Your Heart Health Roadmap

As the leading cause of death of people living in the United States, it’s no secret how important it is to prioritize your heart health. While it may seem daunting to reduce your risk of heart disease, it may be easier than you think. With just a few simple changes to your daily routines, you have the ability to drastically reduce your risk of congestive heart failure, heart attack, coronary artery disease and more. 

It’s a common misconception that in order to improve your heart health you have to make drastic changes to your overall lifestyle. To help simplify the process for you, we’ve created an easy-to-follow heart health roadmap: 

Your Numbers

Knowing your numbers is the foundation for improving your cardiovascular health and will help you determine which areas of health you need to focus on. 

  • Body Mass Index (BMI): A percentage that measures the percent of fat in your body, your BMI is a key indicator in determining your risk of obesity. Ideally, adults should aim for an 18.5-24.9 BMI.
  • Blood Pressure: Known as the silent killer, high blood pressure places unnecessary strain on both your heart and blood vessels. While some may experience increased blood pressure for no known reason, other influencers include lack of sleep and/or kidney and thyroid problems. For the average adult, your blood pressure should fall between 90/60mmHg and 120/80mmHg.
  • Cholesterol: A fat-like substance created in the liver, cholesterol takes two forms: HDL (good cholesterol) and LDL (bad cholesterol). HDL is carried throughout the body then broken down and removed from your bloodstream. Conversely, LDL carries excess cholesterol to blood cells, where it tends to sit and build up. As your cholesterol increases, so do fatty deposits in your blood vessels. For adults, an ideal total cholesterol level is 200mg or less. 

Your Plate

Possibly the most simple step you can take towards improving your heart health is incorporating healthier foods into your diet. 

  • Protein: Each day, the average adult should have 45-55 grams of protein from a healthy source. While meat is a common go-to protein source, studies show that these low-fat foods have far greater health benefits: fish, beans, poultry, nuts and dairy. For example, in one study, people who had one serving of fish daily have a 24 percent lower risk of heart disease compared to chicken (19 percent) and low-fat dairy (13 percent).
  • Fruits & Vegetables: High in fiber and low in calories, fruits and vegetables are great sources of naturally occurring vitamins and minerals and should make up 50 percent of your plate.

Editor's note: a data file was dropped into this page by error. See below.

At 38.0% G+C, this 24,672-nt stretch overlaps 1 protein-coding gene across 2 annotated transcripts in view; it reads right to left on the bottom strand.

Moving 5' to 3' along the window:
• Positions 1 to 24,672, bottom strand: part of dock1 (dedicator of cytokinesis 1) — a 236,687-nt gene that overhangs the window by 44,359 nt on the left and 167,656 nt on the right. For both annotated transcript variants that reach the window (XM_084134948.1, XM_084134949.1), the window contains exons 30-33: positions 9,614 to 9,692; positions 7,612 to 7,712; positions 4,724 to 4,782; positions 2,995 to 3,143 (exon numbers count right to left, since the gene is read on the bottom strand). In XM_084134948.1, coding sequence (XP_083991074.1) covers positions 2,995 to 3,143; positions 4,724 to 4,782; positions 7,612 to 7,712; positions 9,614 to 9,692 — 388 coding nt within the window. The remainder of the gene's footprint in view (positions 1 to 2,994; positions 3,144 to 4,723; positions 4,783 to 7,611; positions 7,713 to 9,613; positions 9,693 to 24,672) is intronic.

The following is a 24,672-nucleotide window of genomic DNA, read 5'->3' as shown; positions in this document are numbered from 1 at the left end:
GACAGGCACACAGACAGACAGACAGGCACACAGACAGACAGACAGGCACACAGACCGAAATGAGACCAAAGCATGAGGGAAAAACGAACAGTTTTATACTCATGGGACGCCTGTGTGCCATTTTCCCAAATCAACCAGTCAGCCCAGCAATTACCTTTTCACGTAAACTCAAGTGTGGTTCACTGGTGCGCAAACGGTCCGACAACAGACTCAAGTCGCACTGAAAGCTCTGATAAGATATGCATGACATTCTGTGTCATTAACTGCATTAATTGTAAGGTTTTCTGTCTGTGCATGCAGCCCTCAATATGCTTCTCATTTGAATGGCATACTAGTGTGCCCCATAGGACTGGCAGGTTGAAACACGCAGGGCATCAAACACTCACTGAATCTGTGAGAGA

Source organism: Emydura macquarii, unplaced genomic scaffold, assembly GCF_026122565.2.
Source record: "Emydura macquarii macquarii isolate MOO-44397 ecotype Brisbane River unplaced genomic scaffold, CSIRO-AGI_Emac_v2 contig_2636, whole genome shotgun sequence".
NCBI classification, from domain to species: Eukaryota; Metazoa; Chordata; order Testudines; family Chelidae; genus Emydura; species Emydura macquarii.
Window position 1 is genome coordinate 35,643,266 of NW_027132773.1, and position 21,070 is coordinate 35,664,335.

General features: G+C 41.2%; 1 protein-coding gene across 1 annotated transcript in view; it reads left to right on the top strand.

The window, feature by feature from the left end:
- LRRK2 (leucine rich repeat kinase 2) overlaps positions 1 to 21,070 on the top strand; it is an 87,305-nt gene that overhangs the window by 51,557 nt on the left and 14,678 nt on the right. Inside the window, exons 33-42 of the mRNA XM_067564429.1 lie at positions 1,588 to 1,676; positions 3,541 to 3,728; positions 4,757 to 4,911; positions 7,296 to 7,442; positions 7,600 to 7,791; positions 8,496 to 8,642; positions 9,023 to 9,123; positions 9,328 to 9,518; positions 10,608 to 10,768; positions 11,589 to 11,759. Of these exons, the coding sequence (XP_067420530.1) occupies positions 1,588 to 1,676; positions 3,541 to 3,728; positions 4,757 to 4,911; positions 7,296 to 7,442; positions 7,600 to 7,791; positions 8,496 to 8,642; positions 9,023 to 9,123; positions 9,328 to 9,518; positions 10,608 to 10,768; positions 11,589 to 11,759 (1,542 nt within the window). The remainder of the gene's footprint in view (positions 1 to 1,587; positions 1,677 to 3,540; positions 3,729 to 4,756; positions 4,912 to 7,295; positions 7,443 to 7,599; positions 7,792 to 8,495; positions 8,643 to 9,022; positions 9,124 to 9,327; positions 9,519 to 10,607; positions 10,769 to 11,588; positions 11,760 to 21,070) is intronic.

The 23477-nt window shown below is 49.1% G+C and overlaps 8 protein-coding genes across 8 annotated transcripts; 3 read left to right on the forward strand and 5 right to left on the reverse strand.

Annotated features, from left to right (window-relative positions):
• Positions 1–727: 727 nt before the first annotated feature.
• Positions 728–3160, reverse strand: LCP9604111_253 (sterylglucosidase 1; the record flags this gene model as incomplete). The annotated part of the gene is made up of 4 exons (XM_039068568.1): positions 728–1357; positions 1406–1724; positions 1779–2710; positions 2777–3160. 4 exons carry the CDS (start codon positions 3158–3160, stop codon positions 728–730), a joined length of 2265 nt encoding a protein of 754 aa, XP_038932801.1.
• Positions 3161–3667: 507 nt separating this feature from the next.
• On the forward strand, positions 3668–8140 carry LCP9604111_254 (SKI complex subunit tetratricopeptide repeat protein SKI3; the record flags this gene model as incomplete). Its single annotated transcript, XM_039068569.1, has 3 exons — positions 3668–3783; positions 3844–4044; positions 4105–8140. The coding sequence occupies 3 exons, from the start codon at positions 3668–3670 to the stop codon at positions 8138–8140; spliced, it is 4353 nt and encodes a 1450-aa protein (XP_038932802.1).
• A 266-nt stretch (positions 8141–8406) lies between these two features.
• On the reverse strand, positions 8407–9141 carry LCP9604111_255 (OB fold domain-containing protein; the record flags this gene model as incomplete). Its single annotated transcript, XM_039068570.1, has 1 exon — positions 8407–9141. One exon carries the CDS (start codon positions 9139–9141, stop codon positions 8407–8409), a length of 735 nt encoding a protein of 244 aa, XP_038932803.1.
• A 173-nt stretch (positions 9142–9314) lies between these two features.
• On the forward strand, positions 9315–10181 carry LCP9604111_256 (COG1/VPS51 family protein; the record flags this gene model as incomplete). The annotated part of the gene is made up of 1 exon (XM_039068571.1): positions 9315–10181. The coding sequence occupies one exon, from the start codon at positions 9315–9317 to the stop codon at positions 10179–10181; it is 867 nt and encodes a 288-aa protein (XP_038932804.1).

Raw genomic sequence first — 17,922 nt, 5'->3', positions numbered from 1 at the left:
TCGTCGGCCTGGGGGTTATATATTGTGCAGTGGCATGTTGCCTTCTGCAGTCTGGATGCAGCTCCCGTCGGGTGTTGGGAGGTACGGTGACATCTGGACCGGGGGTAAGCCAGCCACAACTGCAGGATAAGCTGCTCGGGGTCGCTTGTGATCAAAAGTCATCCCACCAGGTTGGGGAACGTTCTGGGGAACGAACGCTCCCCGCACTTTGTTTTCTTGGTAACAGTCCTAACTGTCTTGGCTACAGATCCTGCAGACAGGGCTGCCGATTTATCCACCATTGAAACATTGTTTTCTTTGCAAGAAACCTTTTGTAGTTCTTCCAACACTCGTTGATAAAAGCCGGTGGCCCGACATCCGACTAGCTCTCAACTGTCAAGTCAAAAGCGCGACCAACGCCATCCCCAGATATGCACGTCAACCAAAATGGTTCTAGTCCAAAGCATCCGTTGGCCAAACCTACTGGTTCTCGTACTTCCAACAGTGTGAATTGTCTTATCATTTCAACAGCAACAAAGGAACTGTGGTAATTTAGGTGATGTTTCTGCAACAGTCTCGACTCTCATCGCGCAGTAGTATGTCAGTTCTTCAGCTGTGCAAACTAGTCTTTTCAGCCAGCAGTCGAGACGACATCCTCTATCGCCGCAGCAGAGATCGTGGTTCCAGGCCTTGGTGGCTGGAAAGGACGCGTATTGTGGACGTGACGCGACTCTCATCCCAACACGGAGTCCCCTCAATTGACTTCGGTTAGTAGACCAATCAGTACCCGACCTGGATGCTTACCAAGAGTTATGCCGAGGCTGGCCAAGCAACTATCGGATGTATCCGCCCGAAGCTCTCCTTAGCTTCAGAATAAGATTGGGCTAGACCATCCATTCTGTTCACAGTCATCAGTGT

• Healthy Fats & Carbs: Another good source of fiber, both healthy fats and carbs play a major role in reducing blood pressure and regulating blood sugar levels. However, the health benefits of these are only found in naturally occurring food sources such as whole grains and high-fat foods like avocados, nuts and cheese. For the average adult, fat should provide 20-35 percent of your caloric intake while carbs provide 45-65 percent.

Your Lifestyle

  • Sleep: When you think heart health, you might not think that the number of hours of Z’s you get matters.  However, getting an adequate amount of sleep each night is critical in helping your body naturally repair its hardest working muscle–the heart. According to the Center for Disease Control and Prevention, the average adult should get anywhere from 7-8 hours of sleep each night in order to reap its benefits. 
  • Exercise: Exercise is an important factor for a healthy lifestyle, no matter what area of health you are focusing on. The American Heart Association recommends getting 150 minutes (or 2.5 hours) per week of moderate-intensity activity. This can be as simple as a 30-minute walk each day, a bike ride around the neighborhood or even gardening. The bottom line is to move your body for an extended period of time. 

Improving your heart health doesn’t have to be hard. It can be done by simply staying aware of your health and making conscious choices to improve it. Need help establishing a heart-healthy routine? Visit one of our cardiac experts at NorthCrest today. Give us a call at 615-384-2411 or visit our website